The Looming Water Wars

BMI View: With freshwater accounting for only 3% of the earth's water reserves , the competition for water resources between industrials and local communities will continue to intensify over the coming years. T his will have wide-reaching implications on the mining sector as miners across the board are slapped with higher regulatory compliance costs while having to allocate a larger portion of their spending to prevent and treat contaminated waters.

In line with our view, the issue of water scarcity has continued to gain grounds in India as an increasing number of companies are battling to cope with water-related challenges. Apart from afflicting growth in the mining sector, conglomerates such as Tata Steel and Adani Group are set to come under growing pressure amidst warnings of an impending water crisis by the United Nations. In recognition of this growing challenge, India's federal and state governments have set aside US$20bn for sewage treatment, irrigation and recycling of water resources over the next five years.

Water Concerns Rage On

As evidenced by a global trend of resource nationalism and environmental protest, the operational management of mining activities has resulted in an emerging challenge to the industry-wide social license to operate. This is especially true for India, which is one of the most water stretched countries in the world. Rising consumption from the agricultural sector, which consumes more than 80% of the water available, has seen industry and governments struggling to come to terms with this new and widespread issue. According to the United Nations, India is the largest groundwater extracating country, utilising 251km³ a year, compared with 112km³ in China and 64km³ in Pakistan. The country is expected to reach a state of water stress before 2025 when overall water availability is projected to fall below 1,000 m³ per capita.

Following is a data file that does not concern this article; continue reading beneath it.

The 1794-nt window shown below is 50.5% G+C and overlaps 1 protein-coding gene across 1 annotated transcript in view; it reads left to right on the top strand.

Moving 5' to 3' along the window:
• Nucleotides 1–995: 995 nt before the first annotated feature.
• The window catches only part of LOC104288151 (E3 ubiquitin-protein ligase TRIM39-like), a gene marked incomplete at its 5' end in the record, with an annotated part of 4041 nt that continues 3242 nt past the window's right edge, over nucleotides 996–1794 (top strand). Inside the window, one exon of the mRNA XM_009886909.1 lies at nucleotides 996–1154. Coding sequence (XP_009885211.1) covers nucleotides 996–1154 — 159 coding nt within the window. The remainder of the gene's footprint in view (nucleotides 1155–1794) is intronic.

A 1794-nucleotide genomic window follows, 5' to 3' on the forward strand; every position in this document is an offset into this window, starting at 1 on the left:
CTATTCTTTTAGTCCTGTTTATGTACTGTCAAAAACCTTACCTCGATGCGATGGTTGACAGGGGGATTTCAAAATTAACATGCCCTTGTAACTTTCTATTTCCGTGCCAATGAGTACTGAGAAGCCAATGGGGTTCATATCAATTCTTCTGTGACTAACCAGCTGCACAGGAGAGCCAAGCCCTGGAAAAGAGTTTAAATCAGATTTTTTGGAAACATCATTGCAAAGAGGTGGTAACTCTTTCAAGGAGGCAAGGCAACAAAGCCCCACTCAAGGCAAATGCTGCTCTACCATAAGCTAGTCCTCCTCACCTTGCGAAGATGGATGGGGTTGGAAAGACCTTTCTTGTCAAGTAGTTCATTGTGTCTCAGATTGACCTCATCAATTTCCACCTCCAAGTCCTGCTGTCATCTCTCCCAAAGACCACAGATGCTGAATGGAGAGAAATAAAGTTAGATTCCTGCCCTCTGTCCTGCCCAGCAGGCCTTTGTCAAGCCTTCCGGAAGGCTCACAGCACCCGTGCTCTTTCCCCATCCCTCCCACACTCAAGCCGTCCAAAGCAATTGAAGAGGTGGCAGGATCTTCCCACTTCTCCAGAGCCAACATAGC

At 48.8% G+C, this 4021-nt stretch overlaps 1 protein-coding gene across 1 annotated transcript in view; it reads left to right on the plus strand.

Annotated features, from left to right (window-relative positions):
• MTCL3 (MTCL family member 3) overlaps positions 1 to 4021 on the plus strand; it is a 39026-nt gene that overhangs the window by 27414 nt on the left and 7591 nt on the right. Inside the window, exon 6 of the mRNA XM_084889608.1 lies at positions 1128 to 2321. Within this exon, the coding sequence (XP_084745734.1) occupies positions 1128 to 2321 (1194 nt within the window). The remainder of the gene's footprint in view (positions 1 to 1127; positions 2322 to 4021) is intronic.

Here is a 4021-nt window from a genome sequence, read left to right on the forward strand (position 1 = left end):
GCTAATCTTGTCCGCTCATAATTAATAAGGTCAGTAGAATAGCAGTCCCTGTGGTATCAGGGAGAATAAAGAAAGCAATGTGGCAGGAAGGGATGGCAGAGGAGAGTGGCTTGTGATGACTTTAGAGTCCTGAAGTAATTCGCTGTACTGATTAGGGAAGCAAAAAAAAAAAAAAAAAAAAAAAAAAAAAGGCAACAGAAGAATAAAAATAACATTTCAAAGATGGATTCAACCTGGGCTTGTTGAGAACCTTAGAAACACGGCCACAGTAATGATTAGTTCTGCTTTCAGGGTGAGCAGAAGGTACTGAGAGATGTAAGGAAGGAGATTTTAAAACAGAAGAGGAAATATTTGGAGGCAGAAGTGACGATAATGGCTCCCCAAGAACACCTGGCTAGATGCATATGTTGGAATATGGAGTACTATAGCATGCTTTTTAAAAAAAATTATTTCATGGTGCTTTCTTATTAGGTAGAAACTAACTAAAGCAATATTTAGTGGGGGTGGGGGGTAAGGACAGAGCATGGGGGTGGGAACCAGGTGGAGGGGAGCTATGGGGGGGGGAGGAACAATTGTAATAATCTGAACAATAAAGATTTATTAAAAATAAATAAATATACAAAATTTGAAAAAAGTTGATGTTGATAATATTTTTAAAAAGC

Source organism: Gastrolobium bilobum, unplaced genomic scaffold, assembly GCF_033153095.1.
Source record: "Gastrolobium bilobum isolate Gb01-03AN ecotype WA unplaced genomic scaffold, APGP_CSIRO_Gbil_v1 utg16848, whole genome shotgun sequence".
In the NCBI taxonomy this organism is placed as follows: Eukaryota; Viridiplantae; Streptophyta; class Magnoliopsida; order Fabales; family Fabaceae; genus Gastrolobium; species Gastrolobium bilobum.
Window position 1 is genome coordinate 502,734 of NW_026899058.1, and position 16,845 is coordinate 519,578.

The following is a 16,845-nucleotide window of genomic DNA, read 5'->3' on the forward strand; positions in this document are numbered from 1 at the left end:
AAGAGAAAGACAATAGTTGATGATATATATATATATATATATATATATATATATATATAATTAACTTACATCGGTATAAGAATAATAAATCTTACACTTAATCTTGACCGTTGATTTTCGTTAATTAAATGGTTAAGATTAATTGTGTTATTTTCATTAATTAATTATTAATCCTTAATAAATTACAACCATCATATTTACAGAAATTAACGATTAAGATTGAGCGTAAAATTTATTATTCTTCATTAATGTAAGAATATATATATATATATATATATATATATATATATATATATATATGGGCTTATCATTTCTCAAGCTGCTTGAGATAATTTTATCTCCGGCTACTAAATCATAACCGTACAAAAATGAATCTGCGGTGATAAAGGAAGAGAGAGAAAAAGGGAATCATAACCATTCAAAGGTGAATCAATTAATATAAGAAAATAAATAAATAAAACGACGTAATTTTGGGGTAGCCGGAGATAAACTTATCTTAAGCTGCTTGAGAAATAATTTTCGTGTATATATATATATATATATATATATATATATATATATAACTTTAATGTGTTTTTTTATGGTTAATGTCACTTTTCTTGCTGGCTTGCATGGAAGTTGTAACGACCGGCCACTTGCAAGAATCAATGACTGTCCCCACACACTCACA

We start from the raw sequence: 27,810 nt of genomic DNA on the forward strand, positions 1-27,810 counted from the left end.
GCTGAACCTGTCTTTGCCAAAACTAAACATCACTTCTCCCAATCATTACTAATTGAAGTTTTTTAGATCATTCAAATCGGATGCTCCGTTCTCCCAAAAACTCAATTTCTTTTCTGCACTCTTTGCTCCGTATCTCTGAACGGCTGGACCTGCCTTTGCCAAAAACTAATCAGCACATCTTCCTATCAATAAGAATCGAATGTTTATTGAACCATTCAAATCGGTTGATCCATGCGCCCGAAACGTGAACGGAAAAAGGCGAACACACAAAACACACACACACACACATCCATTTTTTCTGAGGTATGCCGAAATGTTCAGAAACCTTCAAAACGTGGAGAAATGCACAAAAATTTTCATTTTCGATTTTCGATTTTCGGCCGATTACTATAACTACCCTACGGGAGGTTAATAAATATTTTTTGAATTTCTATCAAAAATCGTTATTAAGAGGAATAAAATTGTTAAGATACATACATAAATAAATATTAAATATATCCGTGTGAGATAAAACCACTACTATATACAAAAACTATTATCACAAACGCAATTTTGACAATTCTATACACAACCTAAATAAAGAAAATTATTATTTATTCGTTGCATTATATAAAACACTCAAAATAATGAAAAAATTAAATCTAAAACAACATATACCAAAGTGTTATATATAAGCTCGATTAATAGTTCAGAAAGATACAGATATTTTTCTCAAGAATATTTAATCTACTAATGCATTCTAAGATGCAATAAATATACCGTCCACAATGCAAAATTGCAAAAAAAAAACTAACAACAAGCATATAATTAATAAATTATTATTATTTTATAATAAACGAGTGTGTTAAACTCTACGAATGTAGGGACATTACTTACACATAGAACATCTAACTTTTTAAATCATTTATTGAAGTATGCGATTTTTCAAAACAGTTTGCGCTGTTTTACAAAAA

Deadly Thirst
Global - Water Stress Levels

With the Indian mining sector already reeling from a myriad of industry-specific problems, we note that concerns over water availability in India may prove to be the last straw that breaks the camel's back ( see our online service, February 25 2013, 'Water Scarcity The Next Bog Challenge For Miners'). Water is of transcendental importance in the minerals production cycle, particularly for precious metals, diamonds, copper and nickel. However, water quality problems including acid mine drainage and toxic waste disposal are among the most severe environmental impacts associated with mining.

Apart from the insufficiency in iron ore and coking coal, steelmakers operating in India face challenges to meet expanding local demand as attempts to start operations are often met with strong resistance from the local communities. To highlight, disputes with local farmers demanding rights to their irrigated land have stalled US$80bn of investment by steelmakers such as POSCO and ArcelorMittal. POSCO's plan to construct a US$12bn mill in the eastern state of Odisha is a drawn-out process and has been delayed for eight years as it involves the involuntary resettlement of domestic farmers.

Irrigation Dominates
Global - Breakdown of Water By Source (LHS) & Breakdown of Freshwater Resources (RHS)

Agricultural Sector At Stake